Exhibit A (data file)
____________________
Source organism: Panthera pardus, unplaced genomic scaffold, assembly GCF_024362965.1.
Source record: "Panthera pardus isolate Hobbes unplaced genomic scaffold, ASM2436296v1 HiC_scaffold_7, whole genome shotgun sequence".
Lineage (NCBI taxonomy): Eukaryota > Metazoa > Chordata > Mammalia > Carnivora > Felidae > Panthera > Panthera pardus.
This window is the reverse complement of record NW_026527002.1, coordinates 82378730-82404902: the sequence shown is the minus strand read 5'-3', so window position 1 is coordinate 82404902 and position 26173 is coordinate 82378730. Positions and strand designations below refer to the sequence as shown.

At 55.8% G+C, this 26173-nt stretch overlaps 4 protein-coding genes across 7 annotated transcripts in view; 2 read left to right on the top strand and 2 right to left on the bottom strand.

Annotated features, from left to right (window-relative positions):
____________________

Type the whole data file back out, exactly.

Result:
Source organism: Panthera pardus, unplaced genomic scaffold, assembly GCF_024362965.1.
Source record: "Panthera pardus isolate Hobbes unplaced genomic scaffold, ASM2436296v1 HiC_scaffold_7, whole genome shotgun sequence".
Lineage (NCBI taxonomy): Eukaryota > Metazoa > Chordata > Mammalia > Carnivora > Felidae > Panthera > Panthera pardus.
This window is the reverse complement of record NW_026527002.1, coordinates 82378730-82404902: the sequence shown is the minus strand read 5'-3', so window position 1 is coordinate 82404902 and position 26173 is coordinate 82378730. Positions and strand designations below refer to the sequence as shown.

At 55.8% G+C, this 26173-nt stretch overlaps 4 protein-coding genes across 7 annotated transcripts in view; 2 read left to right on the top strand and 2 right to left on the bottom strand.

Annotated features, from left to right (window-relative positions):